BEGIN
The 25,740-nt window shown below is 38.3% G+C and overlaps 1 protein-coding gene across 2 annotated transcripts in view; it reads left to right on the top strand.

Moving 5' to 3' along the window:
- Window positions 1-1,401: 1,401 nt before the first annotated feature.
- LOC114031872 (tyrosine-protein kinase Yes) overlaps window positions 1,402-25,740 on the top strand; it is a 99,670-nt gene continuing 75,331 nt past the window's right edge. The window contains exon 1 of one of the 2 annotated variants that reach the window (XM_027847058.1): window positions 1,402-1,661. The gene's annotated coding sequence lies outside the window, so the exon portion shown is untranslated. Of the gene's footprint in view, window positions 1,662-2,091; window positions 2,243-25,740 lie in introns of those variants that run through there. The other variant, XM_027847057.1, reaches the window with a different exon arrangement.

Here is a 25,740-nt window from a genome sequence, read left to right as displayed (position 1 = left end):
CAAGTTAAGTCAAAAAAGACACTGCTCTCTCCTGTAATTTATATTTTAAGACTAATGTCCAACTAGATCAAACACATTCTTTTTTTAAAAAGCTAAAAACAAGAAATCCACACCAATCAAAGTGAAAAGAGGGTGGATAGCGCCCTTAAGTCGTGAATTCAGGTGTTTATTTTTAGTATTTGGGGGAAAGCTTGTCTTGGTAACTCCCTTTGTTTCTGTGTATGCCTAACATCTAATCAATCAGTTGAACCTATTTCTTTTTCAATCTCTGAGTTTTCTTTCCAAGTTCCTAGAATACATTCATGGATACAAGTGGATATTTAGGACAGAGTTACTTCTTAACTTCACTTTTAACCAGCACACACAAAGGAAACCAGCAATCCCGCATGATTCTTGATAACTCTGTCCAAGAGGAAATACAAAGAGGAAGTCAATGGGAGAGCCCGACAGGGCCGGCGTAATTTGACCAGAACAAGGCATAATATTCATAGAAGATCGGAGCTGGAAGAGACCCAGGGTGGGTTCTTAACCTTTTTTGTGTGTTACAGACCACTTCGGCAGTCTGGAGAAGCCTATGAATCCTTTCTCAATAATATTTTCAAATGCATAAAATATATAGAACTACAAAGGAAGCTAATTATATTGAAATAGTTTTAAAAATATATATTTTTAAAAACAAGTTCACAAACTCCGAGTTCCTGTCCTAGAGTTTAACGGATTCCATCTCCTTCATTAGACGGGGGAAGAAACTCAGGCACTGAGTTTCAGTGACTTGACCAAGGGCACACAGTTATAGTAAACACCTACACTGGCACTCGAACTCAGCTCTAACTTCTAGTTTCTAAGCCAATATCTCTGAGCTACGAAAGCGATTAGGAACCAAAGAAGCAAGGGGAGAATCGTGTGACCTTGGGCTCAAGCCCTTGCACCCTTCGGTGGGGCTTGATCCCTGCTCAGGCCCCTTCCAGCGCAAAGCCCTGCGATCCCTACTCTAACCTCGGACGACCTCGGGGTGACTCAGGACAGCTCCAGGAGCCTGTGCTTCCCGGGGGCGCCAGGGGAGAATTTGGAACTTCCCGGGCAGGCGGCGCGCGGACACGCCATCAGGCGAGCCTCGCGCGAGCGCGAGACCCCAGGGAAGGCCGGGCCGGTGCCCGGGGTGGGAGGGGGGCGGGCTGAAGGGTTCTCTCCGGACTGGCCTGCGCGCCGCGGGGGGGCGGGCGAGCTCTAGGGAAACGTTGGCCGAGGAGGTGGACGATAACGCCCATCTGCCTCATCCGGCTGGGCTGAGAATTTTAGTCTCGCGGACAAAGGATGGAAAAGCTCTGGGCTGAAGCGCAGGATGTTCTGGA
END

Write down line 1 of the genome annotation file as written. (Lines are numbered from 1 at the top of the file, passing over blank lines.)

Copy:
The 25,740-nt window shown below is 38.3% G+C and overlaps 1 protein-coding gene across 2 annotated transcripts in view; it reads left to right on the top strand.